A lot of Ph.D.s contemplating the postac route look closely at the world of high school teaching. Jason Tebbe is here to tell us what that job looks and feels like. First surprise: students are more engaged.
by Jason Tebbe
A friend of mine from grad school likes to call the jackets he wears to class his “tweed armor.” When I was a college professor, that metaphor totally made sense to me. Getting up in front of large classes, sometimes in lecture halls, meant having to play the part of The Professor. Part of this meant creating a layer between myself and my students. My tweed jackets were part of this mystique.
As a grad student I had acquired a few that actually fit me at the local Salvation Army. Some of my peers mocked or chided me for getting dressed up for the classroom, but I thought looking the part would help win me respect from students, and give me the confidence I needed.
Now that I am a high school teacher, I still wear my tweed, but usually only to keep warm or look professional, not to create some kind of aura or to armor myself in the classroom. Being a high school teacher is very different in many respects from being a college professor, and one of the biggest differences is my relationship with my students. As in most other independent schools, there are a handful of students I advise, and this advising goes far beyond planning schedules. I see the students I teach every day, and our relationship is much more personal and less distant than it is between professors and undergrads. Many academics I know hold undergrads in distant contempt, an attitude that will not be tolerated at private high schools. With that in mind, here are some other ways that teaching at a private high school is different than being a professor. Be warned, if these things don’t appeal to you, making the leap into a teaching job may not be the best decision for you.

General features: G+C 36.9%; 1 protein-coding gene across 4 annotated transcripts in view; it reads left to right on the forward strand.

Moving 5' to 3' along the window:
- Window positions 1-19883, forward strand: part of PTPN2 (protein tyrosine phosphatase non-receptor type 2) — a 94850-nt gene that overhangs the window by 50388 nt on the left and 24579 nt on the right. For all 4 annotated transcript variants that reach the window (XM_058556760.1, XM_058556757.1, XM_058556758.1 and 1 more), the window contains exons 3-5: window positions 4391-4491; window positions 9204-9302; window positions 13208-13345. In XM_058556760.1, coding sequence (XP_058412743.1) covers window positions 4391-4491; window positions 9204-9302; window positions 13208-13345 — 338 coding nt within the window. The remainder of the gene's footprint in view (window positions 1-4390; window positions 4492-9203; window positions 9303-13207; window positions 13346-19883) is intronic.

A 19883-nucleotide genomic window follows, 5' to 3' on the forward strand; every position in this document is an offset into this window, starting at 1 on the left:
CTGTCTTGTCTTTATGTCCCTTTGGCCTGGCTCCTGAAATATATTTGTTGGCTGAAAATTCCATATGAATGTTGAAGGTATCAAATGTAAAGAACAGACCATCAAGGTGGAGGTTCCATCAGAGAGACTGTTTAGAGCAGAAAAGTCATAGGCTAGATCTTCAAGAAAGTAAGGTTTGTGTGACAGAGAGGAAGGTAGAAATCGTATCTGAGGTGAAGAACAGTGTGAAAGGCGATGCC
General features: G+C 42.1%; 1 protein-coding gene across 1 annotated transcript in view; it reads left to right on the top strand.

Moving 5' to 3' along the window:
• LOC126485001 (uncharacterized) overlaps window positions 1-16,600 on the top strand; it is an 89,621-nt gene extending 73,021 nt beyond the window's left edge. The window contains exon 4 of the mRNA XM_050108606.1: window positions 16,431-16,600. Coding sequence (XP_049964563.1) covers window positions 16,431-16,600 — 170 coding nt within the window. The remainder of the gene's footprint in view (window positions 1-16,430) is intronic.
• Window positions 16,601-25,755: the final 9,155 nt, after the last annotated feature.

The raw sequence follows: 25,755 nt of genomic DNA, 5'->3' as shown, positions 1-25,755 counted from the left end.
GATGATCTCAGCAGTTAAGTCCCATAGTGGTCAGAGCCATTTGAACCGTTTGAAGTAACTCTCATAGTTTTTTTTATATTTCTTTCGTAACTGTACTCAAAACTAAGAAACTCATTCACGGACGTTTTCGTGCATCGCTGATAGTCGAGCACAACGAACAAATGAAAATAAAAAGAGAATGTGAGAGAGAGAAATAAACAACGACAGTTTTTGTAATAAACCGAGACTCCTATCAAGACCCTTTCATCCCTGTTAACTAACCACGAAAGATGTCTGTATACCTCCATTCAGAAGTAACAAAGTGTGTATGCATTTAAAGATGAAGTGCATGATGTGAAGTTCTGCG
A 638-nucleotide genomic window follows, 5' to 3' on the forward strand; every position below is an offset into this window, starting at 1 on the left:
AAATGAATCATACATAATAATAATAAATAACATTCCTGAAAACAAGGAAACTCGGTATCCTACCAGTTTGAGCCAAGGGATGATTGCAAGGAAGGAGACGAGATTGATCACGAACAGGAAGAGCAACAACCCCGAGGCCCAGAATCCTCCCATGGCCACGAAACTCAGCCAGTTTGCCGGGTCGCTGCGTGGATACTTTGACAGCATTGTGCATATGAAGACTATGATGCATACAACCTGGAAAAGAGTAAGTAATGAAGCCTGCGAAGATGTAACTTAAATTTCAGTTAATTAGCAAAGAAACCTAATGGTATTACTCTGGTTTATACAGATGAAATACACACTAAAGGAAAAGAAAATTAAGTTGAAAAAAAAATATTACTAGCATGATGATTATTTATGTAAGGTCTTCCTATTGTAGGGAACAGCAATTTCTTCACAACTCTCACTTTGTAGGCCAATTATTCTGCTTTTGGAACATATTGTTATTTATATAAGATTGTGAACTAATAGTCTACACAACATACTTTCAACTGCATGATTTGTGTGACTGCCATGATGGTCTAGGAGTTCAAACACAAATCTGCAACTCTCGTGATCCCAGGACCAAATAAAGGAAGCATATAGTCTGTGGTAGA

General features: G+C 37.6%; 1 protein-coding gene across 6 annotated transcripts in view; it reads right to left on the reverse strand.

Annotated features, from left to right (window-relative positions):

Teaching high school is hard work in the traditional sense
Having been a professor and a teacher, I can tell you that teaching is harder work. I do not mean more intellectually difficult or even more time consuming. I probably work fewer hours than I did as a professor, and I am no longer spending as much time poring over documents written in 19th-century German or plowing through dense academic monographs. (That’s actually become my hobby.) The hours I am working, however, are much, much more intense and can be physically and emotionally draining. I taught a 4/4 load with 160 students per semester and no TA when I was on the tenure track, but that’s nothing compared to spending all day, every day in the classroom. I also teach at a progressive school, which means I lecture very little and spend a lot of time leading discussions, guiding projects, and constructing elaborate classroom activities. Standing for fifty minutes in a hall and performing a lecture -no matter how interactive- is a lot easier than that. There is also the matter of having to focus the attention of teenagers and manage the classroom environment, and to grade more regular homework. On the days when the students are distracted or tired trying to keep them on track and focused feels like trying to walk for an hour into a hurricane-force wind. Much of my lunch break is spent counseling and helping students, and my free periods can be eaten up by spot-subbing for other teachers or chaperoning field trips. On my train ride home every day I usually pass out from exhaustion.